The impact of the recent rapid increase of atmospheric CO2 concentration on the growth of plants has been intensively studied from many biological and ecological aspects. Besides other features, the change in CO2 concentration alter the nutritional quality in leaf tissues used as food by insects. Up to now, the insect performance and interaction with host plant have been studied using only few forest pest species and it seems that many species react differently on the altered nutritional value.
Spruce sawflies are among the most serious spruce defoliating pests. The effect of altered needle quality caused by the elevated CO2 on larval performance, however, remains virtually unknown.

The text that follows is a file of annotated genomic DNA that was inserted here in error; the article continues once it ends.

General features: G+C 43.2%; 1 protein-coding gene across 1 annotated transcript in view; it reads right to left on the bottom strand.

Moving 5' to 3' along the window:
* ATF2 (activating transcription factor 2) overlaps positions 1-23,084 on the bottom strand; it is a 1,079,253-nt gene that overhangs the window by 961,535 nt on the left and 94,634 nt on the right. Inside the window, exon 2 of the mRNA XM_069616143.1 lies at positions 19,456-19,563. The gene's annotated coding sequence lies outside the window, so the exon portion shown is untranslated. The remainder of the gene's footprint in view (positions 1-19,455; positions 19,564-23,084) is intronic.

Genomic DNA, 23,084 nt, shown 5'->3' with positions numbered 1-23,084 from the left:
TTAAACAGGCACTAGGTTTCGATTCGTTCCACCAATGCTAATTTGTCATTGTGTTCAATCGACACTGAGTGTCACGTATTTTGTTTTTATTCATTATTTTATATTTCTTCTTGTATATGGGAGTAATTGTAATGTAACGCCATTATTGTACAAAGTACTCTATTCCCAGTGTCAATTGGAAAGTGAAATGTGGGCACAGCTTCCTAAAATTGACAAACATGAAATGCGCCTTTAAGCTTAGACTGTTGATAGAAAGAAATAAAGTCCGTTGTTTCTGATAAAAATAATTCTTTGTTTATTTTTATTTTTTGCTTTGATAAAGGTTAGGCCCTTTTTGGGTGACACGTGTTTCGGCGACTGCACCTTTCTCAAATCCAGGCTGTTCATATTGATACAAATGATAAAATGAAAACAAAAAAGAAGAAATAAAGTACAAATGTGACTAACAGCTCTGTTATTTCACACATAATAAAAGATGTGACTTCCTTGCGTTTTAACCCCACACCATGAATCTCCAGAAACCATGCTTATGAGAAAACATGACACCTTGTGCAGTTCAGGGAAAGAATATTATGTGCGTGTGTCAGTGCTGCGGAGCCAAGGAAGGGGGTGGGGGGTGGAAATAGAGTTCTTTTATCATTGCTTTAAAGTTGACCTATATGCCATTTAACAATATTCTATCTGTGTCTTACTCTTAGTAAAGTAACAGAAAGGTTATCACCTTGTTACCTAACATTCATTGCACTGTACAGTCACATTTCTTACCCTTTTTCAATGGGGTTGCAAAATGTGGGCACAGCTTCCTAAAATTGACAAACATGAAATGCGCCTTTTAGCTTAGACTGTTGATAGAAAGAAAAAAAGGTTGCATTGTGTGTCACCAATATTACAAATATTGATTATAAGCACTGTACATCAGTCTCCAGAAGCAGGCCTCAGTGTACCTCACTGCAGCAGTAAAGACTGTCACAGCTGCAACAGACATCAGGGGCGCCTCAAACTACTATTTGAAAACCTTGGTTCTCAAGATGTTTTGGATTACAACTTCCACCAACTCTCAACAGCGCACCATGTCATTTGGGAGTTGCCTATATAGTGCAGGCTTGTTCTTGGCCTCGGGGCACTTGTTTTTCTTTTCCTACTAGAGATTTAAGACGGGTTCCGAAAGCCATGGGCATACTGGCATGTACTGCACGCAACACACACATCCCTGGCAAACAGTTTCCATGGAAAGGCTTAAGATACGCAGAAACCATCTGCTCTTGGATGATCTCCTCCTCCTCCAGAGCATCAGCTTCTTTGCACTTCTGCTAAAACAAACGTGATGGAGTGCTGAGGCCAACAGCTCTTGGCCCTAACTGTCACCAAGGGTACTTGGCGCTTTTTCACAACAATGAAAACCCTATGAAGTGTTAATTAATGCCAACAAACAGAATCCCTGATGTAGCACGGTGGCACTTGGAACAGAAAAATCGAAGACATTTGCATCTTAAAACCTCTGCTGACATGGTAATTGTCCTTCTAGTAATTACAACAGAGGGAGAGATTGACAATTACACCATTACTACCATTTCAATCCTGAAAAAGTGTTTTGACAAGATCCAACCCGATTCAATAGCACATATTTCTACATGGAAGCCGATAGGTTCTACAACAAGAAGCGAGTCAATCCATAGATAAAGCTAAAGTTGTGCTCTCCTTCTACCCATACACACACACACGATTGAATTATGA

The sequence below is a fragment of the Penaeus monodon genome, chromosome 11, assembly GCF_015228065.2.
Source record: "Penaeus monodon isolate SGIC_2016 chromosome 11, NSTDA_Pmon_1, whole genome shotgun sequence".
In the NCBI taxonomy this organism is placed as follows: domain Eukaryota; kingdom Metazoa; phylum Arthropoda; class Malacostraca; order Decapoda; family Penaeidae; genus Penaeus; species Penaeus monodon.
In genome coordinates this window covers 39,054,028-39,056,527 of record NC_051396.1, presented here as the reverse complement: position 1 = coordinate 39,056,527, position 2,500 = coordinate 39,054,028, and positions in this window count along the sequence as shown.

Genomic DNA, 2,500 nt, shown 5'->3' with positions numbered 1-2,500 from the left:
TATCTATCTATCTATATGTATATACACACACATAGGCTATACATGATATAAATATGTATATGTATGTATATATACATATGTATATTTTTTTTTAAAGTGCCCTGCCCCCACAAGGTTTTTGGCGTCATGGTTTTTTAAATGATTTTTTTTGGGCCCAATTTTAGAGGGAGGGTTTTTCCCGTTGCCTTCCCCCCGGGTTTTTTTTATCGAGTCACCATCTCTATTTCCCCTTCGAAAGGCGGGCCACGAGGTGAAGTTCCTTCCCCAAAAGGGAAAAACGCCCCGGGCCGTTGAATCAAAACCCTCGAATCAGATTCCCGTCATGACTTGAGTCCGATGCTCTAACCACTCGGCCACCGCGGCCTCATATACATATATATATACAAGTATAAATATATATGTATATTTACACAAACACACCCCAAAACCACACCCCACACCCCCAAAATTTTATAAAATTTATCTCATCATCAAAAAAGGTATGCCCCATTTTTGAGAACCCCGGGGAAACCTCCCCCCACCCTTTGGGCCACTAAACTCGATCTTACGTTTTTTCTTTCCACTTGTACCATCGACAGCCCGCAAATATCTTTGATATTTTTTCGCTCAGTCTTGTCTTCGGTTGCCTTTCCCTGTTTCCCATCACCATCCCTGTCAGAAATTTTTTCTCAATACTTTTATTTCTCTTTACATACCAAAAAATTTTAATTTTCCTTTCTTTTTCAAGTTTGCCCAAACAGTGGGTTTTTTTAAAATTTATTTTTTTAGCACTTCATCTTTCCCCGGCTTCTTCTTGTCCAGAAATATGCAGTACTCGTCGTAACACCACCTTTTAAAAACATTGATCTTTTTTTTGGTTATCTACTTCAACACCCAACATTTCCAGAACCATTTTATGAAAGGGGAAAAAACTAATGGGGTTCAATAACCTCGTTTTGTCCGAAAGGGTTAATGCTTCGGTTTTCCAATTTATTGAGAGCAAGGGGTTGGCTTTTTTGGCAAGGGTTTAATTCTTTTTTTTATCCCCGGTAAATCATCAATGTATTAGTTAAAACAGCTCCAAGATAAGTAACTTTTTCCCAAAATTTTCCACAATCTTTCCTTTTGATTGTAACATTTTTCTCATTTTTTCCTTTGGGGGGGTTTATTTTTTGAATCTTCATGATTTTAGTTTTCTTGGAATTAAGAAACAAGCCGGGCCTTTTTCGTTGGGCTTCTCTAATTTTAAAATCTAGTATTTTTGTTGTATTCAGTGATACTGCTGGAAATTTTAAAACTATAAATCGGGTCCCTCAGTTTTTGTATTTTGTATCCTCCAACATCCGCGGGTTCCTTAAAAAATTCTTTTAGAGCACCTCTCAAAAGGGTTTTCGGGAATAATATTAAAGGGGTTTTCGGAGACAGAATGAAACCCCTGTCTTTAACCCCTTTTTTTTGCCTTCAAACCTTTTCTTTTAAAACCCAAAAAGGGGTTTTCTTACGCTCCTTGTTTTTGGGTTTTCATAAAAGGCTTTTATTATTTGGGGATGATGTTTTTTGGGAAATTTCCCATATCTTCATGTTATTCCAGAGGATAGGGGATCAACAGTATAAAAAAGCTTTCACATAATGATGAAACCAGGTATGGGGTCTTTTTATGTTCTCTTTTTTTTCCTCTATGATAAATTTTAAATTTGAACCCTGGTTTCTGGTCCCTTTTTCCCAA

A study on the interaction of Norway spruce and sawflies under simulated conditions of the climate change has been carried out in cooperation with Global Change Research Institute CAS (CzechGlobe). Larvae of spruce sawflies were introduced to young experimental spruce forest growing under controlled CO2 conditions at the Experimental ecological station Bílý Kříž, the Beskydy Mts. The larvae were kept in special small net bags and all the manipulations with them was very delicate and precise. The whole experiment lasted several months meaning good logistics of the whole team in regular check periods.
Data on larval performance as well as spruce response on larval feeding was collected in two vegetation seasons in 2019 and 2020. Data is now processed, and preliminary results show very interesting patterns in the studied system promising successful publication in top journals.
The partnership with CzechGlobe is mutually beneficial and both institutions want to continue further cooperation.